Beginning from early experiments [1]-[3], the analysis of mechanisms of a boundary-layer transition and separation control using surface dielectric barrier discharge (SDBD) actuators continues to be one of the main trends in active flow control studies. The numerous works are summarized in a set of reviews, [4]-[7] and references within. It is a commonly accepted viewpoint that in the case of AC-powered SDBD the dominant mechanism of a plasma-flow interaction is a near-wall flow entrainment by ions accelerated in a space charge region (EHD flow acceleration), which is called an “ion wind”. This phenomenon appears to be well understood [8] [9]. The magnitude of this effect is controlled by peak electric field and space charge density in the discharge (primarily in near-electrode and/or streamer head regions). However, the increase of flow control authority is limited by surface charge accumulation, which reduces the electric field in the plasma. It is also limited by the ionization instability appearing in the form of discharge contraction (constriction in some papers), potentially making localized Joule heating a more significant effect. As a result, the use of EHD acceleration for high-speed flow control, at flow velocities of a few hundred m/s, remains challenging. Determining whether the actuator effect on the flow at these conditions is caused by EHD body force or by localized Joule heating remains mostly an open question.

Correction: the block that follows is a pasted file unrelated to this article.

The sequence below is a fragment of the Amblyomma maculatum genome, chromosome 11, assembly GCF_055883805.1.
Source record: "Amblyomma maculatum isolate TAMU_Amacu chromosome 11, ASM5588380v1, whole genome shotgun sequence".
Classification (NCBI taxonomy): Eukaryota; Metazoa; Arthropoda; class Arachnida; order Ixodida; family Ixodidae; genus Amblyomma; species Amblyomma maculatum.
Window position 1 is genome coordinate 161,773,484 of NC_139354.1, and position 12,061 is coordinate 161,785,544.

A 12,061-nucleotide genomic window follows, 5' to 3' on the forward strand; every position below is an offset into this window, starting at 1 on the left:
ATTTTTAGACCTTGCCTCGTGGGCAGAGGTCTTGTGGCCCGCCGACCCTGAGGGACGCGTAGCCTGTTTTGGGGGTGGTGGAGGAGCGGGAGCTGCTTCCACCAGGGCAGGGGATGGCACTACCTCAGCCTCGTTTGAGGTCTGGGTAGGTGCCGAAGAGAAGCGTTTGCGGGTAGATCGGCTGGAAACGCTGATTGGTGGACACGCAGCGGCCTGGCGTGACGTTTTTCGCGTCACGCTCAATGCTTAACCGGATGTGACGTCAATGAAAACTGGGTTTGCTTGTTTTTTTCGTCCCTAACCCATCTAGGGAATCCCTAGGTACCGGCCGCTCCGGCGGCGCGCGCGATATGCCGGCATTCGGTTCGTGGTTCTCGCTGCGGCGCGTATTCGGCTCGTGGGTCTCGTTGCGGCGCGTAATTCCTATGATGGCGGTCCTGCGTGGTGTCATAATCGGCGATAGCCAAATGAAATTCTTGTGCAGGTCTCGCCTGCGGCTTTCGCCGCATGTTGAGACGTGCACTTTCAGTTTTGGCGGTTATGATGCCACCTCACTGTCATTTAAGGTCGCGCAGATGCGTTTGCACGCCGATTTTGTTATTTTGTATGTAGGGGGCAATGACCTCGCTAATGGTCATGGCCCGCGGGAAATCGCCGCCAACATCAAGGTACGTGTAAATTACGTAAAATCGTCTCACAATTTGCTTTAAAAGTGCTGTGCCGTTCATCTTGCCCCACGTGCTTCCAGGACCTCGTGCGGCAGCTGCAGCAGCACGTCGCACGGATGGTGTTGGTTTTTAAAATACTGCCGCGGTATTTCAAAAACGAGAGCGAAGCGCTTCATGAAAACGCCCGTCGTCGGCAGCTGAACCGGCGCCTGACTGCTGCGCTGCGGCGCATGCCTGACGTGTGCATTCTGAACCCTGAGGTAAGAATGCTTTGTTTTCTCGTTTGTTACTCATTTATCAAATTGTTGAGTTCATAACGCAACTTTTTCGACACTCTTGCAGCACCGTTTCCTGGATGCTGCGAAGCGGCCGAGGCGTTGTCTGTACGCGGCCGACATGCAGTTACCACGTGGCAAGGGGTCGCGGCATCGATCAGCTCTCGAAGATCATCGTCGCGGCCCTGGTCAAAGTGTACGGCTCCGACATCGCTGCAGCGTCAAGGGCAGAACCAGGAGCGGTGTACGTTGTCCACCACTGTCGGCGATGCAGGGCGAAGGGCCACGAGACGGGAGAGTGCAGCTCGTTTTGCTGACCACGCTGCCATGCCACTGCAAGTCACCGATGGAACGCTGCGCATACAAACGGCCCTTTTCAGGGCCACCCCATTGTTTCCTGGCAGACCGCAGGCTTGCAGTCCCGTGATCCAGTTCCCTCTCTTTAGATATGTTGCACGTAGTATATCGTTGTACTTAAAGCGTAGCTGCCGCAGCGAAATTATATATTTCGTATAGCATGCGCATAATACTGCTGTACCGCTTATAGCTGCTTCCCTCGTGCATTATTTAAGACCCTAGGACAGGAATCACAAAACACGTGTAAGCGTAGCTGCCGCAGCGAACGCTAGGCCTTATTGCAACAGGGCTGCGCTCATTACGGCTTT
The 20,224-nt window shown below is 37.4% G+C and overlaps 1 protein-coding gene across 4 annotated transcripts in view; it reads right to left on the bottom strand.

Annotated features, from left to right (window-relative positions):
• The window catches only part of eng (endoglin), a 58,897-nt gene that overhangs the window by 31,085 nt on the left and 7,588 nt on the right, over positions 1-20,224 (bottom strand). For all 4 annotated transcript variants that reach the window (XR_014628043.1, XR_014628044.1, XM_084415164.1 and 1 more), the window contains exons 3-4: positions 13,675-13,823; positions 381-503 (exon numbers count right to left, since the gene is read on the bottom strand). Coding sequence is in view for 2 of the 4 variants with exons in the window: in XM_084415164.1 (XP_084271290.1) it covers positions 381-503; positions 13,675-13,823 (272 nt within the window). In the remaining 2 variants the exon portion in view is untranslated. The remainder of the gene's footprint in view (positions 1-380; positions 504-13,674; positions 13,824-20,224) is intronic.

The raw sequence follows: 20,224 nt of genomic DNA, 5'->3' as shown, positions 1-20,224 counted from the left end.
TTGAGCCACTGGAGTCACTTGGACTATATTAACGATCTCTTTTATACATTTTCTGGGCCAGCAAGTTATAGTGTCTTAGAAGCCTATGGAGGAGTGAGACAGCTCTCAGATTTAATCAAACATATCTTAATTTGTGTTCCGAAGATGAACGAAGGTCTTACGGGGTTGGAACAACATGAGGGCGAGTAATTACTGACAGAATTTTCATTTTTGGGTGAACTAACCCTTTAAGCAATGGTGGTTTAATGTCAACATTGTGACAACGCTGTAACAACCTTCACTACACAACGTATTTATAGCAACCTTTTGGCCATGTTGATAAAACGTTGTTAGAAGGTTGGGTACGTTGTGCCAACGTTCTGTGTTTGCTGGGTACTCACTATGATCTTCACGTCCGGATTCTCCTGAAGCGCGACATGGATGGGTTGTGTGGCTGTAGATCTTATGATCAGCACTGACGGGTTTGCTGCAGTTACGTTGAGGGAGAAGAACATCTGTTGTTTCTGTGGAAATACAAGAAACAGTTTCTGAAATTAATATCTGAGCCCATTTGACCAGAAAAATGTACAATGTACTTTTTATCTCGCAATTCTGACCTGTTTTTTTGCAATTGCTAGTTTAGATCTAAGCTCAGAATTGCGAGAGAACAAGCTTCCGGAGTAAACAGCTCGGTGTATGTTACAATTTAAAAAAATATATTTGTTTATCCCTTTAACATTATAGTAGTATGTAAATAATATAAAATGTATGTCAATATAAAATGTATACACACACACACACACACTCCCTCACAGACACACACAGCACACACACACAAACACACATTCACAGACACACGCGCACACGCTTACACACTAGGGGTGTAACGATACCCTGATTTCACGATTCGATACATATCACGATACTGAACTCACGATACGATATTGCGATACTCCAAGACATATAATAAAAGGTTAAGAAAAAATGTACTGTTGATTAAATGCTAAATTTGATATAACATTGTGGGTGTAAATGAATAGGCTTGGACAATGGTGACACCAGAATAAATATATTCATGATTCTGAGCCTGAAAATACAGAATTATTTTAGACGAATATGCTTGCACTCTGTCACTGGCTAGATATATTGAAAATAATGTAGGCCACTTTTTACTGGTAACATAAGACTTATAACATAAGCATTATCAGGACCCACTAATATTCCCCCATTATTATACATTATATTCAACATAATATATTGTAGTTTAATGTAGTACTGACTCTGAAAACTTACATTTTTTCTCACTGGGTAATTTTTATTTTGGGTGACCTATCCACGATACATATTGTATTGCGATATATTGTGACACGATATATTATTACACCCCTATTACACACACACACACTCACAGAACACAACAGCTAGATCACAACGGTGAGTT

In SDBD plasmas powered by high-voltage nanosecond pulse waveforms EHD acceleration appears to be insignificant [10] [11]. The use of these plasma actuators in flows over airfoils at a non-zero angle of attack demonstrates significant modification in the flow pattern, resulting in boundary layer flow reattachment at high flow velocities, M = 0.17 - 0.85, and over a wide range of pulse repetition rates [10] [12]. Some papers [11] suggested that in this case the dominant effect of the plasma on the flow is caused by rapid localized heat generation in the actuator, rather than by EHD flow acceleration. Several papers [11] [13]-[15] consider the compression waves generated in nanosecond pulse DBD plasma actuators due to mechanism of fast heating [16] [17] as the major agent of the plasma control effect. In spite of these detailed studies, there appears to be no direct evidence that compression waves generated by heating on sub-acoustic time scale are indeed the dominant factor in boundary layer tripping or generation of coherent flow structures.